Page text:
Ransomware attacks are an “urgent” and “dramatically increasing” national security issue that requires a “whole-of-government” approach, to include robust international cooperation.

“One thing is clear: Ransomware is a national security threat,” DHS Secretary Alejandro Mayorkas said today in prepared remarks. He pledged that his department will implement many of the recommendations contained in a major report released today.

“Ransomware has risen to be a national security threat,” Philip Reiner, CEO of the Institute for Security and Technology, said today during a virtual event. IST spearheaded and coordinated the Ransomware Task Force (RTF) and its report, Combating Ransomware: A Comprehensive Framework for Action. It includes the work of people from 60 organizations across the public and private sectors and took four months to produce. Reiner pointed to the “need for a greater level of intentional focus” on ransomware.

“Ransomware has crossed a very dangerous threshold,” said John Davis, a retired US Army general, RTF co-chair, and VP at Palo Alto Networks.

As part of the RTF’s proposed whole-of-government effort, the report recommends establishing several new entities to include:

  • An Interagency Working Group led by the National Security Council in coordination with the National Cyber Director;
  • An internal U.S. Government Joint Ransomware Task Force; and
  • A collaborative, private industry-led informal Ransomware Threat Focus Hub.

Raising ransomware to the level of the NSC and newly created NCD signifies a major elevation in priority.

One reason for this recommendation: Reiner noted that threat actors have figured out how to exploit US bureaucratic gaps and inefficiencies to circumvent mitigation and responses. Mitigation is further complicated because many of these threat actors operate in international safe havens — countries in which they are not pursued nor punished for such crimes.

The report details how these new entities would work independently and in coordination with each other, as well as with international partners. For instance, the proposed Joint Ransomware Task Force alone would consist of representatives from CISA, FBI, Secret Service, the Intelligence Community, Cyber Command, the Office of the National Cyber Director, the Departments of Treasury, Justice, and State, and other departments and agencies as appropriate.

Today’s report is unique in that it emphasizes the national security threats and risks of ransomware — from critical infrastructure and public health to the loss of data and privacy. Ransomware has traditionally been viewed as a cybercrime carried out primarily for profit motive, and while that’s still largely true, the evolution of these cyberattacks — specifically, the types of targets — is changing expert perceptions.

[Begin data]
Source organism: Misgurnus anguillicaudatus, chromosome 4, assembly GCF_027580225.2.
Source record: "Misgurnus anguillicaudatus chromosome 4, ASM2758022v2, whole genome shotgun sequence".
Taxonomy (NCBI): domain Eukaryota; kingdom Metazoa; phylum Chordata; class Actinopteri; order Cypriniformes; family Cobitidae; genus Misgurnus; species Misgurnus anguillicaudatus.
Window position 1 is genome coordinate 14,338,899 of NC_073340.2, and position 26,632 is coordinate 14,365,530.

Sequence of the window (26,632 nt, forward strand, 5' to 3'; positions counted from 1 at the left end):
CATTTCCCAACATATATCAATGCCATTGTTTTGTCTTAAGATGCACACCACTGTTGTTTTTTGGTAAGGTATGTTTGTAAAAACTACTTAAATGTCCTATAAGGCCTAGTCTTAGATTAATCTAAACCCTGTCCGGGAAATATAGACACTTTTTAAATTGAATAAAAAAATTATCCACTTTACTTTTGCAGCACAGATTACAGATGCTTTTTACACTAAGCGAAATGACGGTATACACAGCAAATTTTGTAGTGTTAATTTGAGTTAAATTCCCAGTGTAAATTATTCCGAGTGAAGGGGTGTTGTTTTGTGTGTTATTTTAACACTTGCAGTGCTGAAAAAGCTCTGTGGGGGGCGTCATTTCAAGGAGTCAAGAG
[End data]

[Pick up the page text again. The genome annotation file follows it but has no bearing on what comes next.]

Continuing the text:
Ransomware entails threat actors encrypting the data of victims and then requiring a ransom to decrypt. When executed properly, the encryption is mathematically impossible to crack. Without the proper safeguards in place in advance — such as comprehensive data backups — these attacks force victims into what Mayorkas called an “impossible choice:” Pay criminals the ransom for the decryption key or face organizationally crippling consequences.

Just how urgent, prevalent, and dangerous is the threat? The report notes that 2,400 US-based public-sector entities — from governments to hospitals and schools — were affected in 2020, with payments totaling $350 million, a 311 percent increase from 2019. In some cases, ransomware attacks on hospitals are alleged to have caused or contributed to patient deaths.

The report proposes a framework to achieve four goals:

  • Deter ransomware attacks;
  • Disrupt the ransomware business model;
  • Help organizations prepare; and
  • Respond to ransomware attacks more effectively.

The report provides 48 recommendations, perhaps the most comprehensive attempt to address this type of cyberattack to date. Five are highlighted as “priority:”

  • Develop coordinated, international diplomatic and law enforcement efforts.
  • Execute a sustained, aggressive, whole of government, intelligence-driven anti-ransomware campaign, which the US should lead.
  • Establish Cyber Response and Recovery Funds, mandate ransomware reporting, and require organizations to consider alternatives to paying.
  • Develop a framework to help organizations prepare for and respond to ransomware attacks.
  • Regulate cryptocurrencies, which are often how cybercriminals receive ransom payments anonymously.

The recommendation to mandate ransomware reporting aligns with Senate Select Intelligence Committee Chair Mark Warner’s suggestion this week that voluntary reporting of cyber incidents, broadly, is no longer effective. Warner is working on new legislation that could mandate cyber incident reporting.

The RTF’s report comes as the DoJ announced just last week it’s also launching a task force to tackle ransomware and after Mayorkas said in March that DHS is performing a series of 60-day sprints, each focused on a pressing homeland security issue. The first DHS sprint is looking at ransomware.


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